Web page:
Sweeney has had some swings and misses during his first three years on the job. He flubbed his first draft in 2015 (no need to rehash, but ... trading two key roster players then taking three passes on selecting Mathew Barzal? Really?). Sweeney rebounded with more astute selections the next year, including taking Charlie McAvoy at No. 14 -- and making a few of the teams drafting before him look silly. He overpaid for Matt Beleskey (five years, $19 million) and Jimmy Hayes, (three years, $6.9 million) -- and owned up to it by buying out Hayes and shedding Beleskey's contract to the New York Rangers -- but did not screw up when it counted on the David Pastrnak negotiations.

And so it goes. Since inheriting the job from Peter Chiarelli in April 2015, Sweeney's mission has been to rebuild while still somehow staying competitive -- perhaps the most difficult balancing act in sports. That has led to some tough decisions, especially involving veterans, but it's hard to critique the results these days. If anything, the narrative shifting on Sweeney is a friendly reminder that reputations aren't built by one or two moves. We need to wait and analyze the body of work. Of course, that's easier said than done.

Chris Peters, NHL prospects writer: A lot of the Sweeney criticism over these past few years goes right back to that 2015 NHL draft, as Emily notes. That got Sweeney off on the wrong foot in Boston because the team got killed for those decisions, and it wasn't just Barzal after that trio that has yielded only Jake DeBrusk at the NHL level so far. It was Kyle Connor, Brock Boeser, Thomas Chabot and Travis Konecny among the notables still on the board at that point. To be fair, the Bruins did get every-day defenseman Brandon Carlo in the second round of that draft. Hindsight is 20/20 and you can do that same kind of thing with so many draft picks over the years. You just can't often do it for a team that had three in a row. I know you didn't want to rehash it, Emily, and that was awfully kind to Bruins fans, but I'm rehashing it because I think that really was central to the early notion that Sweeney was in over his head. I still remember sitting at that draft wondering what I had just witnessed.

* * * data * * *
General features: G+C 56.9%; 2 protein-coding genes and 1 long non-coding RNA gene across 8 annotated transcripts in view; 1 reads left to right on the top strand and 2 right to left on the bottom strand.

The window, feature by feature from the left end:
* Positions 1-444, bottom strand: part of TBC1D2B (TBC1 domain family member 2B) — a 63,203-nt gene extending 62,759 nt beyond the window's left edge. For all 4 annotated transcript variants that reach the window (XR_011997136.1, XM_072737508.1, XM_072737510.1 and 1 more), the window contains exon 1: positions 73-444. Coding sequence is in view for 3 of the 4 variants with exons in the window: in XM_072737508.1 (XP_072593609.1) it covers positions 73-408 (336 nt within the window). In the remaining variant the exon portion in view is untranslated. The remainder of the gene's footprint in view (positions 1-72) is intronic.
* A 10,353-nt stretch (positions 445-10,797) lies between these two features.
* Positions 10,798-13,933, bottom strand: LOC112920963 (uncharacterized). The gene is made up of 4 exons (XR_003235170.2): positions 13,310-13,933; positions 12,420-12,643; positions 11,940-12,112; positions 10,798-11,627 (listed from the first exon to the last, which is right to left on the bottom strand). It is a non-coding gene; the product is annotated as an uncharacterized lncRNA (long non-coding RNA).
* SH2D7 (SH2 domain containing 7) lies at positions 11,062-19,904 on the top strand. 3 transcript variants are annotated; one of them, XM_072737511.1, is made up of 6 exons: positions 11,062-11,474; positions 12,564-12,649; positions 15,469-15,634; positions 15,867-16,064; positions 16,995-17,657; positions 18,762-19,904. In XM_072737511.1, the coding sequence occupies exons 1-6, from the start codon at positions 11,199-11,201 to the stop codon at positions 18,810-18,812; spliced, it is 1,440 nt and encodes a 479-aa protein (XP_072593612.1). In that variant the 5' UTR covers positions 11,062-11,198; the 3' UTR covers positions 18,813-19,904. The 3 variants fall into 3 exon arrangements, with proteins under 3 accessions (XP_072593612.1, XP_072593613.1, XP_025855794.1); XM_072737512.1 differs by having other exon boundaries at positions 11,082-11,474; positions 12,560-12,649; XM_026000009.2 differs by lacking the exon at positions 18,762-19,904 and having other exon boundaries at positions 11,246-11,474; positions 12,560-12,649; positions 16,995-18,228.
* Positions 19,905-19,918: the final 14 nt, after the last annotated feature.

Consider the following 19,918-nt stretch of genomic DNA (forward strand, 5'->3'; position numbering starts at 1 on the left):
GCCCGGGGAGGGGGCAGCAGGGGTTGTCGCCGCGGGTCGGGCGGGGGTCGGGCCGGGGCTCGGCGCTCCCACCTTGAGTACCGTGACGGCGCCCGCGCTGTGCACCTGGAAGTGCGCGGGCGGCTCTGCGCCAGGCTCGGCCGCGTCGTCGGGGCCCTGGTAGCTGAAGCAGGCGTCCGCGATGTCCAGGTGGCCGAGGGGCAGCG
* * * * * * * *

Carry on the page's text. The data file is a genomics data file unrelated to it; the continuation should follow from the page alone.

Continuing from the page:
Sweeney has done a more than admirable job in his role and only seems to be getting better. His biggest and most important move to date, in my mind, was not only parting with a Stanley Cup-winning coach in Claude Julien, but elevating Bruce Cassidy from the AHL to replace him. It doesn't always work seamlessly doing that, but Cassidy has won 63 of 99 games behind the Bruins bench. He's helped shepherd in new players like DeBrusk, Danton Heinen, Sean Kuraly and Matt Grzelcyk -- players he had helped develop in Providence -- and had the confidence to throw Charlie McAvoy right into the Stanley Cup playoffs last year. It's somewhat similar to what happened when the Tampa Bay Lightning elevated Jon Cooper and suddenly many of his AHL guys were making a big impact at the NHL level. It was oddly a big shake-up at the top, but it allowed the organization to retain some continuity, and I think that's as big a reason as any that this team is playing as well as it is.

Sweeney still has some murky waters to navigate going forward like what to do about Zdeno Chara after this season, and the Bruins should probably start thinking about McAvoy's next contract, too. Otherwise, much of the core is locked up long term, so a lot of what Sweeney will have to do in the coming years is more roster maintenance than heavy lifting. This organization was not in an easy position when Chiarelli was let go. Sweeney turned it around faster than anyone thought possible, and it's starting to set up for a brighter future, too. He definitely deserves some recognition and maybe an apology or two.